Hiking the Annapurna Circuit and walking on foot for 20 days through this region of Nepal, has not only been an incredible and challenging physical feat but also a great journey in learning about this beautiful country, it’s people, culture, geography and history. The kindness we have received along our journey has been wonderful. Most of the tea houses we’ve been accommodated and fed in, have been smaller family enterprises and we’ve felt as though we have been welcomed into these families homes and have had the privilege of being exposed to their daily lives. All of our hosts have been gracious and genuinely interested in where we come from, how far we’re going and we’ve thoroughly enjoyed having warm conversations with them.

The Circuit has taken us over 230km/150 miles on foot through verdant subtropical farming climates, jungles, alpine forests, high arid mountain terrains above the tree line, through deserts and river beds. The route is a circular journey through the Annapurna Mountain range, giving us an almost 360 degree view of all of the massive peaks. We’ve hiked in the blazing sun, being snowed on and been pelted with rain.

The telecommunications system here is really good and we are amazed at the availability of WiFi in virtually all of the most remote mountain villages. There is also massive infrastructure development here at present, most notably with the construction of new roads, which at this time requires jeeps to be able to drive on, but no doubt in the future, more of them will be paved.

Thank you to the beautiful people of Nepal who helped make our journey such a pleasurable and memorable experience.

This trek has also been dubbed a “ world party”  and has lived up to this reputation as we have met and interacted with fantastic travelers from around the globe, all united in an epic quest to hike this incredible trekking route.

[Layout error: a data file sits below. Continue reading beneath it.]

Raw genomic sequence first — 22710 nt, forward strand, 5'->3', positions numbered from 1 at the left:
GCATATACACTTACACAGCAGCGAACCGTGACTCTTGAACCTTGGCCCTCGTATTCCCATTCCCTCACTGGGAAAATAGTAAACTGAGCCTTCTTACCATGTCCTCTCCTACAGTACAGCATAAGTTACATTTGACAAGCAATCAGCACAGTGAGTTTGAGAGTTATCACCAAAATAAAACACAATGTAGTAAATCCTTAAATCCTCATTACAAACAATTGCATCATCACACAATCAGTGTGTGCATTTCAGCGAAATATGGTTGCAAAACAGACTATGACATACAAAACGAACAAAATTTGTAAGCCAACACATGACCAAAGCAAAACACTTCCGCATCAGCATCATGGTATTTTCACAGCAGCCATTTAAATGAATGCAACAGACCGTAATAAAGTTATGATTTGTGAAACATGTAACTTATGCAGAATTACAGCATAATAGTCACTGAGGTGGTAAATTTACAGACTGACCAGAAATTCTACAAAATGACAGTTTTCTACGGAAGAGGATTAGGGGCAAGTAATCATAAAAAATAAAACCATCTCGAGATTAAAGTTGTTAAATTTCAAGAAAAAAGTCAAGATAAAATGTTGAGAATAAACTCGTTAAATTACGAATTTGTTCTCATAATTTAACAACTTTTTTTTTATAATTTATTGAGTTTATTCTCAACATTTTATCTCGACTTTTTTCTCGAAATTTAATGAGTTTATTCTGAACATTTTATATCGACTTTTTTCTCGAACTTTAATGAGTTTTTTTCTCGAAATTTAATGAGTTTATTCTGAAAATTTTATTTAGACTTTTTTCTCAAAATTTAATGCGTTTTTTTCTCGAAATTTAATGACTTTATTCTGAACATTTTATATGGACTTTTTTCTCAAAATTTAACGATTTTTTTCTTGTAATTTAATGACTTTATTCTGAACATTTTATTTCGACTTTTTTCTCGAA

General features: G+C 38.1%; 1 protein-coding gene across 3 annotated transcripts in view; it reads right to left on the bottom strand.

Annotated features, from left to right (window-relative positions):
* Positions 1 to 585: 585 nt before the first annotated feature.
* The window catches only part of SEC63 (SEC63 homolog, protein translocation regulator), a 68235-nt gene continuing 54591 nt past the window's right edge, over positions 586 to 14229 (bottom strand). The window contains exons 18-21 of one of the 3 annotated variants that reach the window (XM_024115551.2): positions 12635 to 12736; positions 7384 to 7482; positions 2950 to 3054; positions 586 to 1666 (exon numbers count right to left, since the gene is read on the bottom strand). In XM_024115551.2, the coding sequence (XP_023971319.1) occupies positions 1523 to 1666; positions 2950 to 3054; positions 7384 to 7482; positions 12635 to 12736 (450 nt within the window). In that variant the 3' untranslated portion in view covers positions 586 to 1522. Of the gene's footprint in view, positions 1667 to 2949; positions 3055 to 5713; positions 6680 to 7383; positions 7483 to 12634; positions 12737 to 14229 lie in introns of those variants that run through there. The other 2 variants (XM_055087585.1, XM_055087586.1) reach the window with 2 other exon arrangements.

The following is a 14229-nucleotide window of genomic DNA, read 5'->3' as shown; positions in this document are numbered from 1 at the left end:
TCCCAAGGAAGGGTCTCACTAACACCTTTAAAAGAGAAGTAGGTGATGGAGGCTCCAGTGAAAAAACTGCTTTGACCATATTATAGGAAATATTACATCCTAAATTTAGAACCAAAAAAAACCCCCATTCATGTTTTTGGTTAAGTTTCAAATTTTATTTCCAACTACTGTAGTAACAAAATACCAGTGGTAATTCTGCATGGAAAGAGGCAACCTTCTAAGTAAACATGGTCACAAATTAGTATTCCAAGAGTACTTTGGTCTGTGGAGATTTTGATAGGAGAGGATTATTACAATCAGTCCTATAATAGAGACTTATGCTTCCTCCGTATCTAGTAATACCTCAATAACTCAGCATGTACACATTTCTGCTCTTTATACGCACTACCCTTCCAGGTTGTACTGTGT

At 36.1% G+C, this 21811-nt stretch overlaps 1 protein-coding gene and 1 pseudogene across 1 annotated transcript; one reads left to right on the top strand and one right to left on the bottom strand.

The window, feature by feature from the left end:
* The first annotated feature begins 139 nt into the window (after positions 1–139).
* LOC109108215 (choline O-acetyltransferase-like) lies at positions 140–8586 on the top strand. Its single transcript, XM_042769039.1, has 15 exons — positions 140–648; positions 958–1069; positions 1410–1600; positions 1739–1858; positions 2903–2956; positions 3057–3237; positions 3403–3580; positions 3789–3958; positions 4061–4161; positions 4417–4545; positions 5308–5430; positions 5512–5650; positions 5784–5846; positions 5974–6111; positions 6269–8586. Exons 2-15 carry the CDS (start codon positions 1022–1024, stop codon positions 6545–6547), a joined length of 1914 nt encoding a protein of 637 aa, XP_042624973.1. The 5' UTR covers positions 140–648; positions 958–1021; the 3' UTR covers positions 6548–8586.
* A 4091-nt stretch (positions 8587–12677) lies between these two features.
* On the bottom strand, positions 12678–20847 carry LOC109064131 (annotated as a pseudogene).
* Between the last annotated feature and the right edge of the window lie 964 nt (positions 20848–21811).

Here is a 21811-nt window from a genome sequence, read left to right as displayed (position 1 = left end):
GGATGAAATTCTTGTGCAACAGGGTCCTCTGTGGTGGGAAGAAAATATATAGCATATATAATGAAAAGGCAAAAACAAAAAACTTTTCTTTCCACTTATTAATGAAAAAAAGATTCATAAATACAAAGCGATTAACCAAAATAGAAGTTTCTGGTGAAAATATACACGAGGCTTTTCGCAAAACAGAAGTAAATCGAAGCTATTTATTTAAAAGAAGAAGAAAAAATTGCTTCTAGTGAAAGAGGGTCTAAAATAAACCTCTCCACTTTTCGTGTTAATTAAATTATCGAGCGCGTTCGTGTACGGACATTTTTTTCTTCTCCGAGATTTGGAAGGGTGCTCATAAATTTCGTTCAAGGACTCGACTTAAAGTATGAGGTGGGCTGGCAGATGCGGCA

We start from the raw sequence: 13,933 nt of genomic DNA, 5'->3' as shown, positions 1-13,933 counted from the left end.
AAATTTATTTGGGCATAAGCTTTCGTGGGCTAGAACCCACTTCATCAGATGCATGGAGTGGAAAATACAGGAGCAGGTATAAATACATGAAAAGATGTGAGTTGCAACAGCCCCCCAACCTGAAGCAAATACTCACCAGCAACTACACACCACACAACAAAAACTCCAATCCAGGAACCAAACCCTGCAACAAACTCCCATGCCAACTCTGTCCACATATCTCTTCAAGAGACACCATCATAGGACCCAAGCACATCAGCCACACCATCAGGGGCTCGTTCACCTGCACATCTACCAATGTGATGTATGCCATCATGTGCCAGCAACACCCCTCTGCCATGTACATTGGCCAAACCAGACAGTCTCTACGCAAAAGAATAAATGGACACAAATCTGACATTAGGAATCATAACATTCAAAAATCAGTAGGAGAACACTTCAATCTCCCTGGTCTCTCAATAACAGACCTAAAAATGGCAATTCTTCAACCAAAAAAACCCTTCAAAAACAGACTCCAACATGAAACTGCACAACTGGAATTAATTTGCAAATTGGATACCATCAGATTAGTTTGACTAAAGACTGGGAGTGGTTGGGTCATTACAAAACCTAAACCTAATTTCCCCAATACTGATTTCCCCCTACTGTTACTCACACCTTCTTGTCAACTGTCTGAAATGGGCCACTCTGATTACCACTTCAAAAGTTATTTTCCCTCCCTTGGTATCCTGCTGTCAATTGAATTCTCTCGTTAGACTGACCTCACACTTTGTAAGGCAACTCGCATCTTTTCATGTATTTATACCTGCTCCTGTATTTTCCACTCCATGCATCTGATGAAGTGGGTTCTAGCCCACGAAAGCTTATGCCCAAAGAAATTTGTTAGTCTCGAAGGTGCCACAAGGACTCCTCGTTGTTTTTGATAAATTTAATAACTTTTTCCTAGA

It has been worth every step of getting out of our comfort zone. When you travel through a country on foot you experience it in a very deep and personal way, as you are moving through it slowly and experiencing it with all of your senses at all times. The difference between being a traveler rather than a tourist is that you assimilate your experiences into your being in a deeper way.

We are eternally grateful for this opportunity!


Friday, April 6, 2018

Shikha to Pothana: Trail of Neverending Stairs

Shikha to Ghorepani: Hail and rain in a Rhododendron forest

Up skyward was the name of the game today....again to 9,380ft / 2860m, our destination being Ghorepani (Horse water). 

Saying goodbye to our hosts and Patrick from Plymouth, who has been very helpful to us, we started our rock stair climbing through the most spectacular Oak and red and pink blooming Rhododendron forests imaginable. It rained and even hailed with reverberating thunderclaps all the way up and we finally got good use out of the trekking umbrellas which we’ve been carrying all this time. 

We had wonderful, friendly encounters with the local people we met along the way today, from porters of other hikers, to school children who spoke very good English. One man we spoke to told Dreadknot that he looks like a scientist... we laughed.... it must be the bushy silver beard!

At the halfway point of our stairmaster extraordinaire exercise today we stopped off in Chitre for a lunch of vegetable fried rice, apple pie and ginger tea. On a funny note, Dreadknot has always hated ginger and now he is the first to order ginger tea!

Reaching Ghorepani was akin to reaching nirvana, we were so exhausted from all the climbing.....925m/ 3034ft of elevation gain today! That on top of an 744m/2440 ft climb yesterday was killer!

Once again, as if on cue, the heavens opened up and unleashed a heavy rainstorm just as we found a room. We were turned away from 2 hotels as they were fully booked at first. It is pouring out there and there is an electrical power outage here on top of this mountain. Ghorepani is an extremely busy trekking town, with multiple lodges and hotels. Trekkers arrive here from every direction to do various hikes that are available from here, the biggest draw card being Poon Hill, which when clear gives epic views of the Annapurna Range.

The Annapurna Circuit forks into two potential trails to end the Circuit. We are choosing the original longer route through Todopani, Ghandruk, the Australian Camp down to Lumle where it officially ends. Depending on how fast we are able to hike , this will take another 2-3 days, after which we plan to spend a couple of days in Pokhara before returning to Kathmandu.